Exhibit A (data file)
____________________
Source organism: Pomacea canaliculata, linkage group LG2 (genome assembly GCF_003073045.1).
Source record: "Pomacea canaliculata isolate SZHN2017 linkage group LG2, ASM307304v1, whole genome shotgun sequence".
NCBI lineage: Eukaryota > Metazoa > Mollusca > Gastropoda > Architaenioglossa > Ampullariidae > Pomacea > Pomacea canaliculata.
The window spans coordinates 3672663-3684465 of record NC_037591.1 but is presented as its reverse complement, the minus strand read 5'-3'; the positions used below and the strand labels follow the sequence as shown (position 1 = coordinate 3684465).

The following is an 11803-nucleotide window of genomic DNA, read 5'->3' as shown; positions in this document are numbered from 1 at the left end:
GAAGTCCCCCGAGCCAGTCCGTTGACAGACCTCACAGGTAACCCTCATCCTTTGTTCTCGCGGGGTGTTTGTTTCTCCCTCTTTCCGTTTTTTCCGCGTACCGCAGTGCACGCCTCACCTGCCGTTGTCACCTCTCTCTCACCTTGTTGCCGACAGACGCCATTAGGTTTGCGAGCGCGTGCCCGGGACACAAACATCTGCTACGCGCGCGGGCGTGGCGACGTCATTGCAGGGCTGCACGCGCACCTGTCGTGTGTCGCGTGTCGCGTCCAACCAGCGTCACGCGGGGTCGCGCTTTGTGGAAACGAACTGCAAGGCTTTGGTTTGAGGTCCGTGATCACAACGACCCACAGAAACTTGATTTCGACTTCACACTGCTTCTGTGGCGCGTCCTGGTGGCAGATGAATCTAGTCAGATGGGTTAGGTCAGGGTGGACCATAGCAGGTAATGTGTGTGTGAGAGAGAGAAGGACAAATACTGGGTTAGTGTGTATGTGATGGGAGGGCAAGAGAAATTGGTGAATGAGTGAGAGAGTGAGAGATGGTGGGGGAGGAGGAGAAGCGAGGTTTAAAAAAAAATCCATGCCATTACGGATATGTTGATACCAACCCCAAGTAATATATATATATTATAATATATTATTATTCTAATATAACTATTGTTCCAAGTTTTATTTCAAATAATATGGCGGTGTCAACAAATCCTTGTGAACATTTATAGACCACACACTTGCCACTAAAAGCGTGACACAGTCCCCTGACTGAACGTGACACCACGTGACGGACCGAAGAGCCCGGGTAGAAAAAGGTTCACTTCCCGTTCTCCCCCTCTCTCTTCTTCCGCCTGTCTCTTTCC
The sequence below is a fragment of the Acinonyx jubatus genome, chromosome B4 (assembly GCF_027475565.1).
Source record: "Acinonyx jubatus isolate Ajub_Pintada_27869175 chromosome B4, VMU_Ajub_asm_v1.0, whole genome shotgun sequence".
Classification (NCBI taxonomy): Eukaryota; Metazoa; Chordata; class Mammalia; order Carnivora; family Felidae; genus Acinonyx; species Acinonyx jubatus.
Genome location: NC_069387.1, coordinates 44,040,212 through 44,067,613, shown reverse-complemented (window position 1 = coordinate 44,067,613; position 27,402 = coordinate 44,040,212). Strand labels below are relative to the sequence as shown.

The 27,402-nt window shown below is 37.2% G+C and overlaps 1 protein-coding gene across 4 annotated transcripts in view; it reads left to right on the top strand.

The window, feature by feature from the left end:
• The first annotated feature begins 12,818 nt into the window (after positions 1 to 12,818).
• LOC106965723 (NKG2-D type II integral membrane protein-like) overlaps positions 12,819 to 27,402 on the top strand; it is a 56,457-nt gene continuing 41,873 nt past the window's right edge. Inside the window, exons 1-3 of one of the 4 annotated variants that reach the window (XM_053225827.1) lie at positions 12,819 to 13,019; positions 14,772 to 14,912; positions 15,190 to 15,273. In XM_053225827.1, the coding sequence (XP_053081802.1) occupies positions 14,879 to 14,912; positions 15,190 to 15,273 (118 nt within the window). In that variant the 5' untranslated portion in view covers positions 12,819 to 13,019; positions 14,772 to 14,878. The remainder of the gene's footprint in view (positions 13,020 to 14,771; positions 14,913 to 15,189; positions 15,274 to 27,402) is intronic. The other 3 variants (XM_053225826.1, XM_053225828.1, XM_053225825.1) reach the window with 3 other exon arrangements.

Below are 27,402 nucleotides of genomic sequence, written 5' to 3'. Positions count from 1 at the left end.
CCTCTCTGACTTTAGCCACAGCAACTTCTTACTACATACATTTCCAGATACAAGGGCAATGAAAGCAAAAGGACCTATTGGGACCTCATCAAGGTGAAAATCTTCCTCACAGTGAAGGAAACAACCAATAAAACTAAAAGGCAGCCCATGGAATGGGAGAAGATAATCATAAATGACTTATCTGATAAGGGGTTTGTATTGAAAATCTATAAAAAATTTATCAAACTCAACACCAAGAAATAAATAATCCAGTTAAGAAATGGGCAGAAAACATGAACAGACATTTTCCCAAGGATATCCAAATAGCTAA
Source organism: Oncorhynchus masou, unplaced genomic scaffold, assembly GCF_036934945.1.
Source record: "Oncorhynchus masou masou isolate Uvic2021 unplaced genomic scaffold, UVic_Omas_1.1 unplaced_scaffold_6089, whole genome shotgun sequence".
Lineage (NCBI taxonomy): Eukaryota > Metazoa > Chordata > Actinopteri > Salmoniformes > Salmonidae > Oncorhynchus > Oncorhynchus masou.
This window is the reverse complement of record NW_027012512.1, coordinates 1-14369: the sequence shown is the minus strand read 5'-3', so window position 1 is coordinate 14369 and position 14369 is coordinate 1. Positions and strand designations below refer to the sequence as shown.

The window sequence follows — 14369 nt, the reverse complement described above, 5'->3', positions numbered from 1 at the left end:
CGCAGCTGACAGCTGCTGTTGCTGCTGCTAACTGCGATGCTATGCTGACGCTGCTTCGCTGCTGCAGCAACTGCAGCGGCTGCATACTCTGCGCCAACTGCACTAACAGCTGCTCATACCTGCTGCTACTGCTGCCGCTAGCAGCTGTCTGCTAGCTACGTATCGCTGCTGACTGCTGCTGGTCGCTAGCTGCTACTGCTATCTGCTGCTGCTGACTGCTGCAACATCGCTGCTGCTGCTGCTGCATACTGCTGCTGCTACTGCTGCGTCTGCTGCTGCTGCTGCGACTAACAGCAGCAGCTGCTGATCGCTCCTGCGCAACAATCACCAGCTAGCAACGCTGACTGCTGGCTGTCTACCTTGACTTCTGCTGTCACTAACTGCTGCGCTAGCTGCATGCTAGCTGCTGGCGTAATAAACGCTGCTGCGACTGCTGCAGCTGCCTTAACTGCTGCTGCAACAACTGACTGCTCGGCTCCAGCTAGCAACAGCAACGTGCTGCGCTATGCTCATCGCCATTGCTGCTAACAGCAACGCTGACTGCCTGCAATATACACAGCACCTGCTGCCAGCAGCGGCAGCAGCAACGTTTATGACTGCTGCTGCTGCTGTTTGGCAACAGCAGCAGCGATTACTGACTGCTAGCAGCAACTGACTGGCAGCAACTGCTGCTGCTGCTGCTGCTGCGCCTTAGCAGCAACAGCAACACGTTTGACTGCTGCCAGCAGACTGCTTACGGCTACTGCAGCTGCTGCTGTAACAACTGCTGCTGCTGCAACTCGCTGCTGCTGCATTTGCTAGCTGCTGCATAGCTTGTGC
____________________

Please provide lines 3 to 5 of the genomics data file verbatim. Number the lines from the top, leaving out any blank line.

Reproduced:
NCBI lineage: Eukaryota > Metazoa > Mollusca > Gastropoda > Architaenioglossa > Ampullariidae > Pomacea > Pomacea canaliculata.
The window spans coordinates 3672663-3684465 of record NC_037591.1 but is presented as its reverse complement, the minus strand read 5'-3'; the positions used below and the strand labels follow the sequence as shown (position 1 = coordinate 3684465).

The following is an 11803-nucleotide window of genomic DNA, read 5'->3' as shown; positions in this document are numbered from 1 at the left end: